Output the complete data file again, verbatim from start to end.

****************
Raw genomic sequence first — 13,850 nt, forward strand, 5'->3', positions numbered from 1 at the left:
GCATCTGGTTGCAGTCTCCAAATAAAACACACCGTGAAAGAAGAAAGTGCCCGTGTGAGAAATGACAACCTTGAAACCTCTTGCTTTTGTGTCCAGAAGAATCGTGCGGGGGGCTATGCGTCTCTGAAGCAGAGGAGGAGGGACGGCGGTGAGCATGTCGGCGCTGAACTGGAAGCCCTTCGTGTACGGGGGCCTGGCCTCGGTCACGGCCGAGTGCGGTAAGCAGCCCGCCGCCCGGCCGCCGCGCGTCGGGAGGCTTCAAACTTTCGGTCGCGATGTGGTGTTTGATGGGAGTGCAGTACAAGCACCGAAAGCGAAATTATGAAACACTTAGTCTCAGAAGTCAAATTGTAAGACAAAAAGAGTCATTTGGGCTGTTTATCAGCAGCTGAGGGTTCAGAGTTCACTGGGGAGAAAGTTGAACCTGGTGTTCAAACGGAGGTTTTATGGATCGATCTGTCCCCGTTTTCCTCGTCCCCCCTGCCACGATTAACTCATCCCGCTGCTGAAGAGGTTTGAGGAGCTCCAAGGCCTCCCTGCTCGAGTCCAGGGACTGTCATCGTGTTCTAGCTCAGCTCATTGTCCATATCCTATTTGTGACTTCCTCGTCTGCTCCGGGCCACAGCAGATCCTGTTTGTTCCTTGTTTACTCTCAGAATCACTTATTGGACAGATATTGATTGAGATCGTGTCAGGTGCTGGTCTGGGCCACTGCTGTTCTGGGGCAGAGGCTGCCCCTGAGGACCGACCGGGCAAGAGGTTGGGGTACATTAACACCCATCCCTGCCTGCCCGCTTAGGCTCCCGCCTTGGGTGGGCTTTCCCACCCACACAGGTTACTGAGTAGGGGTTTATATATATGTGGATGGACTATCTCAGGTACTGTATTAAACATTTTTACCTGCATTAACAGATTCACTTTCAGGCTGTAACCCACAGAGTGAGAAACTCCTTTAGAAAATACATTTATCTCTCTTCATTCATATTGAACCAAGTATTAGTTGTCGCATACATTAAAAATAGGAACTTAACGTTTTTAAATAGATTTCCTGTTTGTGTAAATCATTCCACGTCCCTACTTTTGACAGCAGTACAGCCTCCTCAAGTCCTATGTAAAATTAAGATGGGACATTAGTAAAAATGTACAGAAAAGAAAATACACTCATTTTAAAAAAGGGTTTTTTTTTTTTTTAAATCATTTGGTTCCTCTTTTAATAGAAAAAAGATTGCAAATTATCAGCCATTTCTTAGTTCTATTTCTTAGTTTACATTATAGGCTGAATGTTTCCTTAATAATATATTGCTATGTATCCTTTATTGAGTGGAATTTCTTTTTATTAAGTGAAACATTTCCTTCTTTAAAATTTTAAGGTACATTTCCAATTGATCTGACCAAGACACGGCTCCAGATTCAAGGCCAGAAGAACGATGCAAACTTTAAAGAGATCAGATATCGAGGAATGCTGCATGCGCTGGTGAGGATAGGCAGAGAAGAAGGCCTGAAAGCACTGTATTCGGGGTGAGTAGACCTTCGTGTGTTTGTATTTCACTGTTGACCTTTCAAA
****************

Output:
Raw genomic sequence first — 13,850 nt, forward strand, 5'->3', positions numbered from 1 at the left:
GCATCTGGTTGCAGTCTCCAAATAAAACACACCGTGAAAGAAGAAAGTGCCCGTGTGAGAAATGACAACCTTGAAACCTCTTGCTTTTGTGTCCAGAAGAATCGTGCGGGGGGCTATGCGTCTCTGAAGCAGAGGAGGAGGGACGGCGGTGAGCATGTCGGCGCTGAACTGGAAGCCCTTCGTGTACGGGGGCCTGGCCTCGGTCACGGCCGAGTGCGGTAAGCAGCCCGCCGCCCGGCCGCCGCGCGTCGGGAGGCTTCAAACTTTCGGTCGCGATGTGGTGTTTGATGGGAGTGCAGTACAAGCACCGAAAGCGAAATTATGAAACACTTAGTCTCAGAAGTCAAATTGTAAGACAAAAAGAGTCATTTGGGCTGTTTATCAGCAGCTGAGGGTTCAGAGTTCACTGGGGAGAAAGTTGAACCTGGTGTTCAAACGGAGGTTTTATGGATCGATCTGTCCCCGTTTTCCTCGTCCCCCCTGCCACGATTAACTCATCCCGCTGCTGAAGAGGTTTGAGGAGCTCCAAGGCCTCCCTGCTCGAGTCCAGGGACTGTCATCGTGTTCTAGCTCAGCTCATTGTCCATATCCTATTTGTGACTTCCTCGTCTGCTCCGGGCCACAGCAGATCCTGTTTGTTCCTTGTTTACTCTCAGAATCACTTATTGGACAGATATTGATTGAGATCGTGTCAGGTGCTGGTCTGGGCCACTGCTGTTCTGGGGCAGAGGCTGCCCCTGAGGACCGACCGGGCAAGAGGTTGGGGTACATTAACACCCATCCCTGCCTGCCCGCTTAGGCTCCCGCCTTGGGTGGGCTTTCCCACCCACACAGGTTACTGAGTAGGGGTTTATATATATGTGGATGGACTATCTCAGGTACTGTATTAAACATTTTTACCTGCATTAACAGATTCACTTTCAGGCTGTAACCCACAGAGTGAGAAACTCCTTTAGAAAATACATTTATCTCTCTTCATTCATATTGAACCAAGTATTAGTTGTCGCATACATTAAAAATAGGAACTTAACGTTTTTAAATAGATTTCCTGTTTGTGTAAATCATTCCACGTCCCTACTTTTGACAGCAGTACAGCCTCCTCAAGTCCTATGTAAAATTAAGATGGGACATTAGTAAAAATGTACAGAAAAGAAAATACACTCATTTTAAAAAAGGGTTTTTTTTTTTTTTAAATCATTTGGTTCCTCTTTTAATAGAAAAAAGATTGCAAATTATCAGCCATTTCTTAGTTCTATTTCTTAGTTTACATTATAGGCTGAATGTTTCCTTAATAATATATTGCTATGTATCCTTTATTGAGTGGAATTTCTTTTTATTAAGTGAAACATTTCCTTCTTTAAAATTTTAAGGTACATTTCCAATTGATCTGACCAAGACACGGCTCCAGATTCAAGGCCAGAAGAACGATGCAAACTTTAAAGAGATCAGATATCGAGGAATGCTGCATGCGCTGGTGAGGATAGGCAGAGAAGAAGGCCTGAAAGCACTGTATTCGGGGTGAGTAGACCTTCGTGTGTTTGTATTTCACTGTTGACCTTTCAAA